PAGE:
In a parliamentary system of government (such as the one that exists in Germany, but also in the UK), in which the Government emerges from the parliamentary elections, is elected by Parliament and accountable to it, the case for a parliamentary decision on the use of military force is strong. In contrast, in a presidential system such as the one that exists in the United States, the normative case for parliamentary involvement is weaker; the President, who decides on use of military force, enjoys independent democratic legitimacy through his election by the people. For example, US Presidents insist that the war power is incumbent by law on the President alone, but after the Vietnam War Presidents have regularly sought authorisation from Congress in order to bolster democratic legitimacy and effectiveness of the proposed action.
When a Parliament is entitled to participate in the decision to use military force, any disregard or neglect of that entitlement is a violation of the law. It is a different matter whether such violations are justiciable, then, and who has standing to file a complaint (members of Parliament (as in Germany), individual soldiers, or even members of the public?). In some if not most states, in order to avoid decisions on issues such as the “political question” doctrine, courts seem prone to resort to judicial techniques, such as the denial of legal standing and the ripeness doctrine. In Germany, however (and in contrast with France, for example), a seemingly complete “judicialisation” has taken place. The question whether German soldiers have been involved in armed activity (the situation which triggers the requirement of parliamentary approval) is “under full scrutiny of the courts”, with no unreviewable margin of appreciation for the Government (BVerfGE 121, 135, para. 82). The same goes for the determination whether there was an imminent danger which allows the Government to proceed without prior parliamentary approval (BVerfG, 23 Sept. 2015, paras 91–94).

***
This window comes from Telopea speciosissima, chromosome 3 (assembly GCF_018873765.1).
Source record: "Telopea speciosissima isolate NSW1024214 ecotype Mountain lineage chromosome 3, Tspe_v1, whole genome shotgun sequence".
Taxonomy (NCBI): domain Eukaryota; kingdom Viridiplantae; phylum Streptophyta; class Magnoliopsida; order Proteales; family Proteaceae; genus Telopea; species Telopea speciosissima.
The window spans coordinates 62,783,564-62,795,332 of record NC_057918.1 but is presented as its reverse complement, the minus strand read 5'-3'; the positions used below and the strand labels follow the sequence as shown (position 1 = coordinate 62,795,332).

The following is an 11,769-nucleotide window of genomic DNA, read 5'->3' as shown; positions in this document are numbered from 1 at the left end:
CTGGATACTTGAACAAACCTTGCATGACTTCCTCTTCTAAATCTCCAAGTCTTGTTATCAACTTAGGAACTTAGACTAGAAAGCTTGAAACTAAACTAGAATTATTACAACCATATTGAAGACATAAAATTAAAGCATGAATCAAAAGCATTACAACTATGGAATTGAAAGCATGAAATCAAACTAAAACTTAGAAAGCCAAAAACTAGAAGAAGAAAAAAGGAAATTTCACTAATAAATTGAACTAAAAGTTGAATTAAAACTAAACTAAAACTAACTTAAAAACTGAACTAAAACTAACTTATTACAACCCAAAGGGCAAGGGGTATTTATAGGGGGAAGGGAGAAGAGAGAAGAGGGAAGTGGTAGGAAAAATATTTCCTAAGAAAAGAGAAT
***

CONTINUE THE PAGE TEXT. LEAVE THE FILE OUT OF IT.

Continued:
The German Constitutional Court’s recent judgment is just one manifestation of the persisting conundrum of domestic democracy and domestic judicial review in an interconnected but multi-state world. From a global democracy perspective, a decision to wage war (or to abstain from it) made by the Executive alone does not seem to be much less democratic than a parliamentary vote on that very matter in one state. A “true” democratic decision would seem to require the formal representation of the views of other states’ inhabitants, notably of affected states (such as Libya or – currently − Syria). This leads to a quest for involvement of supra-national bodies such as the parliamentary assemblies of international organisations ranging from NATO to OSCE. But, even in these forums, the populations endangered by terror and civil strife have no say.